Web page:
New to BYC

Discussion in 'Ducks' started by kwack, Mar 5, 2009.

  1. kwack

    kwack Out Of The Brooder

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    Mar 5, 2009
    Delaware County
    Hello All,[​IMG]
    Our family is new to ducks and we're expecting Cayuga, Welsh Harlequin and Pekin eggs to be delivered today. It's going to be a long 28 days waiting for these guys.

    We're putting the finishing touches on the house/pen plans but I wanted to get insider tips and warnings before building. Thus far the recommendations have run from 2-5sq.ft./duck indoors to
    8-15 sq.ft/duck in the run. I'm going to shoot for the averages of
    those and cover everything in PVC coated hardware cloth. What height
    does the house need to be? We were thinking 3-3.5 ft. high. How about
    the door height? We were going to elevate it so they'd have the extra space beneath in the run but I've heard some say their ducks won't use anything too high.

    As for the house material, we have access to T&G cedar boards and were planning to use that but I read somewhere that cedar is toxic??? While others recommend cedar and pine shavings for bedding????

    How do BYC members give their ducks access to swimming/bathing water
    in Zone 6 winters? Indoors?

    Thanks
     
  2. B. Saffles Farms

    B. Saffles Farms Mr. Yappy Chickenizer

    Nov 23, 2008
    Madisonville, TN
    [​IMG] from TN.
    Cedar boards arent toxic. Cedar shavings (suposedly) well the fumes from them are toxic. I would recomend going with the high side on the sq ft. you have listed. [​IMG]
     
    Last edited by a moderator: Mar 5, 2009
  3. rooster-red

    rooster-red Here comes the Rooster

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    Jun 10, 2007
    Douglasville GA
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  4. mullers3acers

    mullers3acers Chillin' With My Peeps

    Oct 9, 2007
    la porte, In
    [​IMG]
     
  5. Irajoe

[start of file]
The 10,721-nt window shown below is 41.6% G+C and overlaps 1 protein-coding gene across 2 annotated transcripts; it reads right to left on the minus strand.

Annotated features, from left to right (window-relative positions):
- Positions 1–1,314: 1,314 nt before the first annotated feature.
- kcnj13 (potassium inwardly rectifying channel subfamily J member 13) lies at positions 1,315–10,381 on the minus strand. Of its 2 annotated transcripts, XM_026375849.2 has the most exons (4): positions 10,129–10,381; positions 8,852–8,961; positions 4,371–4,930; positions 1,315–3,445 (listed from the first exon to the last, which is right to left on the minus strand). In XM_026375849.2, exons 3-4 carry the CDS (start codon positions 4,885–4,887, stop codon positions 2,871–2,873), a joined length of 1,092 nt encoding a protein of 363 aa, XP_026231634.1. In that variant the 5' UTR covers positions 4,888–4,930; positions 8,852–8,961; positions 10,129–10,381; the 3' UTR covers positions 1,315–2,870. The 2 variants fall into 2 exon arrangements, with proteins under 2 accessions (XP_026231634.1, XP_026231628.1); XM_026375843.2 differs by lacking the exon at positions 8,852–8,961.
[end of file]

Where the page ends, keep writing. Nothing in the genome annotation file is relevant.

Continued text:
Irajoe Chillin' With My Peeps

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    Jan 3, 2009
    South Carolina
    [​IMG] from SC!!
     
  6. Welcome Kwack!
    I'm in zone five. We have some nice days during the winter when I can get out the hose and fill up either a basin or a wading pool for them, but most days they just have their drinking/head-dunking water. Some people use the rubberized watering containers for livestock because they are easier to empty the ice out of. They say when it's really cold the ducks like to get in the water because it's warmer than the air temp, and they keep it from freezing solid on the surface.
    As far as elevating the house, does that mean they will need to go up a ramp? cause ducks don't necessarily take to ramps like chickens do, not impossible but you would propably have to train them which might not be too easy. Keeping it on the ground provides better insulation during the really cold spells.
    Ducks are really adaptable to an amazing variety of housing or lack thereof. They supposedly lay better if they are kept a little warmer. But as far as the height of the house, the factors to consider might be how easy it will be to clean (they get pretty messy), and how much air space for ventalition vs warmth.
    I've heard the same thing about cedar, best to not try it. Another alternative is straw, nice for making compost too. Also some people use wood stove pellets with the shavings for better absorbancy.
     

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